Applying the philosophical principle of Ockham’s Razor—where the simplest answer to a dilemma is often the most nearly correct one—to the question of what makes us happiest is one way to identify some universal bringers of happiness. For instance, Rogers and Hammerstein were right on-target in their perennial hit show, “The Sound of Music,” when they mentioned the following as some of their “Favorite Things”:
Raindrops on roses and whiskers on kittens,
Bright copper kettles and warm woolen mittens.
Brown paper packages tied up with strings,
These are a few of my favorite things.
Cream-colored ponies and crisp apple strudels.
Doorbells and sleigh bells and schnitzels with noodles…
(Okay, okay…Enough! I think you get the point: simple things can often trigger great happiness, but this business about schnitzels is just too much! While that may work in Austria, schnitzels won’t impress audiences in the good old US of A, where few people even know what schnitzels are and may think they sound suspicious. Besides, schnitzels are fried, and fried foods stress the pancreas, thereby compromising any effort to achieve optimal health.)
Along those same “simple is better” lines, the late American cartoonist-philosopher Charles Schulz built a stellar career around his syndicated comic strip “Peanuts” with its beloved characters Charlie Brown, Lucy, Pigpen, Schroeder and Snoopy the Dog. During the 1960s and ‘70s, Schulz developed an entire subset of “Happiness is…” sayings, which attracted a massive following worldwide and prompted sales of millions of cleverly illustrated, slim gift books. Far and away, his most oft-quoted insight: “Happiness is a warm puppy.”
Many people perceive happiness as something that just comes along— the result of luck, and that if you wait long enough and “just hang in there, baby” eventually it will happen to you. Possibly that may be the case for some people, but study after study has indicated that happiness, like financial or health success, is something that requires a plan and that it should be worked at on a daily basis. In short, happiness is no accident, nor is it often the result of good luck, destiny, karma, divine payback or any other form of fate over which we have little or no control.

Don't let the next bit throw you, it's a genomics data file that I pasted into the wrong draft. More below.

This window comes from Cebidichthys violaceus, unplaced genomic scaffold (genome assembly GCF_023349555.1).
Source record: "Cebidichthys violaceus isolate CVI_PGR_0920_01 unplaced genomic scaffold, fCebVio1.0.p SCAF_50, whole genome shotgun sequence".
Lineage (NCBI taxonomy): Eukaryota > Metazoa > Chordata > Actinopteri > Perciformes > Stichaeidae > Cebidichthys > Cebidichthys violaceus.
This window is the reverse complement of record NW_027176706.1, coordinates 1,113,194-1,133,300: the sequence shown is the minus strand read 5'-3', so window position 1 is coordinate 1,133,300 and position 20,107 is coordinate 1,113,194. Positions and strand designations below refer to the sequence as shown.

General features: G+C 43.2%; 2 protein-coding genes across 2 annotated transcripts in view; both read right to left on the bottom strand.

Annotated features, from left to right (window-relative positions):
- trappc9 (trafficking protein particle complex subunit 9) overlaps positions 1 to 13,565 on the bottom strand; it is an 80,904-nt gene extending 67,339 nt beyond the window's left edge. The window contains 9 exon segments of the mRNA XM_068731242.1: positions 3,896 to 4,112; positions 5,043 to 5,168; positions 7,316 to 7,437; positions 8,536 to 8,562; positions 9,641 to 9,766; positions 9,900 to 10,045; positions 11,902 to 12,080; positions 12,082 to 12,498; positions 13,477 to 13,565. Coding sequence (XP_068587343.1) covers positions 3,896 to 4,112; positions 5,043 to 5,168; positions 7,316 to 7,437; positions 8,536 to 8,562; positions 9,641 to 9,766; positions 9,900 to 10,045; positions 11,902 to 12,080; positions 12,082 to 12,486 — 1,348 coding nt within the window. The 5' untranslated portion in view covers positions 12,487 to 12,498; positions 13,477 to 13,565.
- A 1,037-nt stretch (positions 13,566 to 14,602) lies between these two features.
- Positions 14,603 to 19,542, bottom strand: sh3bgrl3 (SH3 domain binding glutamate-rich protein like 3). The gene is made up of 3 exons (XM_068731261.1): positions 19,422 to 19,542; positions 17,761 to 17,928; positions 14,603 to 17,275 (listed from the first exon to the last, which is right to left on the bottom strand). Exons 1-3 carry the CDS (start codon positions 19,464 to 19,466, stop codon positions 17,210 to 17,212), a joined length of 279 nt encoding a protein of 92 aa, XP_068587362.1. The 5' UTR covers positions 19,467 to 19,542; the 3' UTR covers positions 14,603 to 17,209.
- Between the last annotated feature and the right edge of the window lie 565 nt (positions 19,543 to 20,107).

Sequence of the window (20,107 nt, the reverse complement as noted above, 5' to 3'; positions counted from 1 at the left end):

The most effective “key” to happiness is a strong sense of purpose in your life. If you have consciously thought about your purpose and can answer the question “Why am I here?” to your own satisfaction, you’re well on your way to achieving the long-term happiness that can form the nucleus of a life of quality.
The need and benefits of having a purpose-driven life have been explored thoroughly during recent years by Pastor Rick Warren and other leading thinkers, so an excellent first step would be to familiarize yourself with their writings.
If you aren’t yet sure of your purpose, that’s the best on-ramp to the Highway to Happiness. Why not give five minutes, right now, to thinking about…better yet, writing down, the things that make you smile, bring you energy, make you look forward to living.
Are you fully occupying your time on those important things? Or have you let the urgent overcome the important?
What ONE THING could you do, today, to move the important up the scale in your life? Do that thing, right now, and begin today, to live your life on purpose.
No one else will do it for you. Why not?! I triple dare you!!!